Fitch also noted that at the end of 2021, Naftogaz’s cash and cash equivalents were Hr 30.6 billion. Together with available unused credit facilities of Hr 3 billion, this amount is sufficient to cover short-term maturities of Hr 16.6 billion, including $335 million of Eurobonds due in July 2022 and bank loans.
Ukrzaliznytsia’s procurement schemes case goes to court.
The Specialised Anti-Corruption Prosecutor’s Office (SAPO) took the case of an illegal seizure of over Hr 93 million from Ukrzaliznytsia to the Supreme Anti-Corruption Court.
According to Ekonomichna Pravda (EP), there are nine suspects, including MP Yaroslav Dubnevych.
A group of officials of Ukrzaliznytsia’s branch Production Support Centre, together with the MP and controlled intermediary companies, allegedly organized a procurement scheme. As a result, during 2015-2017, Ukrzaliznytsia overpaid by more than Hr 93 million.
Ukrzaliznytsia and Alstom sign a memorandum.
On 8 February, Ukrzaliznytsia and the French machine-building company Alstom signed a memorandum for the supply of 130 locomotives worth € 900 million.
Polygraph Combine “Ukraina” orders supplies from a dubious company.
According to Ukrayinska Pravda, Polygraph Combine “Ukraina” (PK Ukraina) ordered materials for passport production from Polly-Service worth Hr 503.6 million.
Polly-Service used to be a member of the EDAPS association infamous for its corruption schemes.
International company Linxens used to be PK Ukraina’s provider until a management change at the company. Linxens’ proposals and letters to extend cooperation went ignored by new management.
The new CEO of PK Ukraina, Tetyana Bondarenko, reportedly had connections with EDAPS and terminated PK Ukraina’s business relationship with Linxens.
PK Ukraina reportedly overpaid Hr 28 million to the new supplier, causing retail passport prices to rise by Hr 40. The terminated supplier is fighting for compensation.
The State Audit Service to audit SFGC.
According to the Minister of Finance, Serhiy Marchenko, the State Audit Service (SAS) will conduct an audit of the State Food and Grain Corporation (SFGC).
The Cabinet of Ministers instructed the auditors to look into the use of allocated funds, timeliness of loan repayments, and the legality of SFGC expenditures. The auditors should also assess SFGC’s ability to settle up with the state for the fulfilment of guaranteed obligations.
In SOE Weekly (Issue 63), we reported that the Ministry of Finance transferred Hr 2.5 billion to the Export-Import Bank of China instead of the State Food and Grain Corporation (SFGC). According to the Ministry, SFGC repays a loan instalment every six months. On 21 January, the company paid just $8.8 million of the $96.4 million it was supposed to. Due to the state guarantee, the Ministry of Finance had to pay the rest.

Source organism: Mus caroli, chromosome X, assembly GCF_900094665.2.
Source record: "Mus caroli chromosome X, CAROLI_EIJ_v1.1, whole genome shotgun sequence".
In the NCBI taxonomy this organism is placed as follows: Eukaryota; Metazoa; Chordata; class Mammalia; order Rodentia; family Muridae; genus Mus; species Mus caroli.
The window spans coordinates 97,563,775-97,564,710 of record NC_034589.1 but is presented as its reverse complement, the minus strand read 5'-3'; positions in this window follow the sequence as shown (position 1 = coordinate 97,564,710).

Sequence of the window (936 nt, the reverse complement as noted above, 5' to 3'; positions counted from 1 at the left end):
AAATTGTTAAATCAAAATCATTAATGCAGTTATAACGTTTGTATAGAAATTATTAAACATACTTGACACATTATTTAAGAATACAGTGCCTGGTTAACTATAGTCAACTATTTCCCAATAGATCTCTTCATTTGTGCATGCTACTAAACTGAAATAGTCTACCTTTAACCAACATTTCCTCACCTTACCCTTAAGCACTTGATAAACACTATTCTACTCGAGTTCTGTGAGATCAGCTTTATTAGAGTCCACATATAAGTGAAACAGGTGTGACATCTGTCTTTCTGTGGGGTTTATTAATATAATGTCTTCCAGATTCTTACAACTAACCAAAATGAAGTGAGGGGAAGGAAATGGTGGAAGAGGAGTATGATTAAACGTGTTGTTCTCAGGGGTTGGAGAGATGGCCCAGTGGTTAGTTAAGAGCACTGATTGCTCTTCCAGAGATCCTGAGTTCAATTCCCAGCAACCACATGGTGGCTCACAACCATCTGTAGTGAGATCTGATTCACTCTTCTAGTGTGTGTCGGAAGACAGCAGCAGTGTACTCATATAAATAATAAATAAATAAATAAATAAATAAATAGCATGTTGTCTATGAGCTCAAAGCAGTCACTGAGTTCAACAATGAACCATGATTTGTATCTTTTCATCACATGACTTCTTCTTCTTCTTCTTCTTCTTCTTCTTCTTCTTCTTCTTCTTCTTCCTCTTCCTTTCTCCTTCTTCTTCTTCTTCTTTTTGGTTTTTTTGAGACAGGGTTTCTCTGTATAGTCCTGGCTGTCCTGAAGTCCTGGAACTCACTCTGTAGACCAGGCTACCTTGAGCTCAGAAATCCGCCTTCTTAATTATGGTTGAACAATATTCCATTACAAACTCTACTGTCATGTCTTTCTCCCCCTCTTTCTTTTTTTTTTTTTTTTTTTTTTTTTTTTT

In SOE Weekly (Issue 62), we reported that SFGC offered to restructure its outstanding $ 900 million debt to the Export-Import Bank of China, according to an October 2021 presentation.
In SOE Weekly (Issue 61), we reported that MP Maryan Zablotskyy (Sluha Narodu faction) wrote on his Facebook page that SFGC might go bankrupt soon. According to Zablotskyy, SFGC was unlikely to repay its next $ 95 million loan tranche on its own.
Later, Ekonomincha Pravda (EP) published an article, explaining how SFGC’s debts accrued and claiming that on 21 January, SFGC would default on its debt. According to the EP’s sources, the President’s Office supports a “default scenario”, which automatically invokes a state guarantee.
In SOE Weekly (Issue 47), we reported that the Cabinet of Ministers set up an inter-ministerial working group to look into SFGC’s debts and grain supply obligations to Chinese state-owned companies. SFGC received a $ 1.5 billion loan in 2012 to be repaid by 2027. It was issued under Ukrainian state guarantees in order to establish a systematic supply of grain to China.
Ukrainian SOE WeeklyTM is an independent weekly digest based on a compilation of the most important news related to state-owned enterprises (SOEs) and state-owned banks in Ukraine.
Editorial team: Andriy Boytsun, Mariia Kramar, Dmytro Yablonovskyi, and Oleksandr Lysenko.
The SOE Weekly is produced and financed by Andriy Boytsun. Communications support is provided and financed by CFC Big Ideas. The SOE Weekly is not financed or influenced by any external party.